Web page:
18 April 2019

Kenya: Parents to Pay for Insurance Cover for 2.5 Million Learners in Private Schools

Photo: Daily News
(file photo)

Life could get tougher for parents of more than 2.5 million learners in private schools in Kenya as plans get underway to ask them to pay for insurance cover for their children.

The arrangement could start as early as next month after Kenya Private Schools Association (KPSA) entered into an agreement with National Hospital Insurance Fund (NHIF) and MINET Kenya.

Under the plan, parents will have to cater for their children's medical cover from preprimary by paying an amount that will soon be announced.

KPSA signed Memorandum of Understanding (MOU) between NHIF and MINET Kenya in what it will see school going children both in primary and secondary school benefit from the holistic medical cover.

KPSA national chairman Mutheu Kasanga said the biometric system of insurance will not only cover students in schools but also during weekends and holidays. Ms Kasanga said all school assets will also be covered in the deal.

COMPULSORY

Mr Kasanga said the association will ask the government to make it compulsory because it would drive one of the pillars of the Big Four agenda of Universal Health Care. He did not explain what would happen to children who are already covered by their parents' NHIF and private insurance plans.

"The medical cover will cover all learners starting from pre-primary to secondary school unlike in public schools' cover which was launched last year May which only covers secondary school students. In this agreement with NHIF and MINET Kenya, all those who are covered will also access the services in any accredited hospital any time including weekends and holidays," said Ms Kasanga.

This upgraded insurance policy will be different from that in public school going students which requires a letter from head teachers to access medical service hence excluding beneficiaries from accessing services during weekends and holidays.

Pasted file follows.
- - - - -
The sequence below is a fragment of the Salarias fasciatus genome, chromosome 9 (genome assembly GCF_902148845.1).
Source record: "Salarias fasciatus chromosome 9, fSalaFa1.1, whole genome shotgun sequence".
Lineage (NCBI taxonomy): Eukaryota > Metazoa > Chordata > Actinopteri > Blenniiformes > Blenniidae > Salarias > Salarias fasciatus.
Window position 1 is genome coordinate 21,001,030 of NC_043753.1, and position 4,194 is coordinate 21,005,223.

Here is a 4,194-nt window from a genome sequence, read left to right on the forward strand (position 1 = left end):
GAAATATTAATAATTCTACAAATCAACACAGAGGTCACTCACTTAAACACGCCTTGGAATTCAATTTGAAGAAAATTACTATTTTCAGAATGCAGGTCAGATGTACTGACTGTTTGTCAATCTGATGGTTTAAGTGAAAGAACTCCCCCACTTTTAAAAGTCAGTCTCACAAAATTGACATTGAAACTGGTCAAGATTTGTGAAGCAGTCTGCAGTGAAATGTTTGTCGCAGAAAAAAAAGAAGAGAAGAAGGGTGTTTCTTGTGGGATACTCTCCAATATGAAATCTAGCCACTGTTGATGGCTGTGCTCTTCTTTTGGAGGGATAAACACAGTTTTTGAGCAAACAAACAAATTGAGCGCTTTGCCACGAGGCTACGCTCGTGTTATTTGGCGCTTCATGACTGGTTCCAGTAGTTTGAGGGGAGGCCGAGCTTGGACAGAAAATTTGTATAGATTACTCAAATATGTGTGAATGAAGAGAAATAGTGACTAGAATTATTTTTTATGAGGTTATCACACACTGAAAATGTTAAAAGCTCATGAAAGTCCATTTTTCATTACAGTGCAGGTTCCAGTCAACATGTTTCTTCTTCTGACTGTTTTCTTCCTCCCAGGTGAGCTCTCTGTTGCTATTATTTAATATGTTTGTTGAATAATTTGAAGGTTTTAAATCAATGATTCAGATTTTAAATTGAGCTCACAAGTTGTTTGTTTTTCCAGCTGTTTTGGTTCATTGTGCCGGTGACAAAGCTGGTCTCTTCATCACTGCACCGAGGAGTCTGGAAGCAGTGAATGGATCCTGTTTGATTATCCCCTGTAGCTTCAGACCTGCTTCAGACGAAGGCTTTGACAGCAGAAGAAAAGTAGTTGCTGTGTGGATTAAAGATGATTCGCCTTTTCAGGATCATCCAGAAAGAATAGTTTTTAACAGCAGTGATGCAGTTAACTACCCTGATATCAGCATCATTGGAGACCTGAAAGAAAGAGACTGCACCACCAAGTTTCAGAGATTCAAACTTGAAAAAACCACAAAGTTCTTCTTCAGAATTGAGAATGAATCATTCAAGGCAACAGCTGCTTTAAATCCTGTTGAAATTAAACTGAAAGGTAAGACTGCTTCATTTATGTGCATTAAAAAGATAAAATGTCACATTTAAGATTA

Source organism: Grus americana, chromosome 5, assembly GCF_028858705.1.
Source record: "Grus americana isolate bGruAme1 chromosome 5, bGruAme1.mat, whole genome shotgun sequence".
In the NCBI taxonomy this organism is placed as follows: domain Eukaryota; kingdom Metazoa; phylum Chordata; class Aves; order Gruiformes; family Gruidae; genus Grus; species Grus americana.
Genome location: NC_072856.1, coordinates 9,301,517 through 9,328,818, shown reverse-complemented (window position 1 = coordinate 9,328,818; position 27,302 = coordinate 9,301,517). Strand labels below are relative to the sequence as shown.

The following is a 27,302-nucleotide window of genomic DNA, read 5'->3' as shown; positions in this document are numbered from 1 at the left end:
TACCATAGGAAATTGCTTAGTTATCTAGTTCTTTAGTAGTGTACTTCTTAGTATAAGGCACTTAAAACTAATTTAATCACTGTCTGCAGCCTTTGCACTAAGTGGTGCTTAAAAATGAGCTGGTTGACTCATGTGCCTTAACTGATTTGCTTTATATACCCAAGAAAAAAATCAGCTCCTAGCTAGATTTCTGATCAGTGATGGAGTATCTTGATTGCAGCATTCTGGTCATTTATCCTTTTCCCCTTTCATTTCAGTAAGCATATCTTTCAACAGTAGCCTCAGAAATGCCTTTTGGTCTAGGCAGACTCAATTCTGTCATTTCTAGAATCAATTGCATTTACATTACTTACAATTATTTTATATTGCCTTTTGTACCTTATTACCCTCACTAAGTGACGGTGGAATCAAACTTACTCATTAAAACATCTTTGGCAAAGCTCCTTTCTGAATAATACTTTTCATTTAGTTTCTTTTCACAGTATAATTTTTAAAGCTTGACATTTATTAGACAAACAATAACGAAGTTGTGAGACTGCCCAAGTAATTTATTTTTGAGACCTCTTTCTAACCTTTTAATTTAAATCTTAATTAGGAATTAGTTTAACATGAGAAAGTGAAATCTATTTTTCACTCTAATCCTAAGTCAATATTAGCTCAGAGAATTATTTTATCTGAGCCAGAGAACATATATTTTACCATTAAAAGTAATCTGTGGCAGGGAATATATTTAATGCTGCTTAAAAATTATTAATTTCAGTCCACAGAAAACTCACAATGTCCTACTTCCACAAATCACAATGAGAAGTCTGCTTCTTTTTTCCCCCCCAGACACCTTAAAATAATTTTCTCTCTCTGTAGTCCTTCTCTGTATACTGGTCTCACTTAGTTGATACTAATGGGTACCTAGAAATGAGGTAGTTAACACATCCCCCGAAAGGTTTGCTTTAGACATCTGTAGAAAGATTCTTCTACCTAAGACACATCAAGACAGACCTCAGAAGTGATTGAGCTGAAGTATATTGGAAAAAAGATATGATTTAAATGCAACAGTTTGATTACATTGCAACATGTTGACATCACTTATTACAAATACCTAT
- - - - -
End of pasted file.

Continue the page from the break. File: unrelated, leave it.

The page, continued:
Speaking during KPSA annual directors conference in a Mombasa hotel, the chairperson said more than two million students who will be covered will be required to register biometrically to avoid fraud and also the schools will be saved millions of shillings resulting from different school unrest as they are now fully covered.

MENTAL ISSUES

"The cover will not only deal with curative diseases but will also cover preventive and psycho-social diseases we are experiencing in our institutions," said Ms Kasanga.

MINET Kenya Managing director Sammy Muthui said the cover will be comprehensive covering curative diseases, school fires, accidents, depression and other mental issues.

The MD said the partnership with NHIF will be part of their move to ensure funds are well monitored and well accounted.

"The cover will ensure all activities in schools go on without interference even if there is an accident. Parents will no longer be forced to incur huge loses whenever there is any accident including fires, school unrest, school bus accidents since they will be fully covered," said Mr Muthui.

He added, "The cover will concentrate in five pillars which will include curative; a pillar which will be mostly handled by NHIF since they are expertise on that field. This will involve building state of the art clinics in all registered private schools."

Last year in May, the government launched insurance covers in all public secondary school students for the duration of full-time study but it has been dogged by hick ups raising questions over its efficiency.

For eligibility, a student must be enrolled in a public Secondary School and is in the National Education Management Information System (NEMIS) database and must be have been registered with NHIF.

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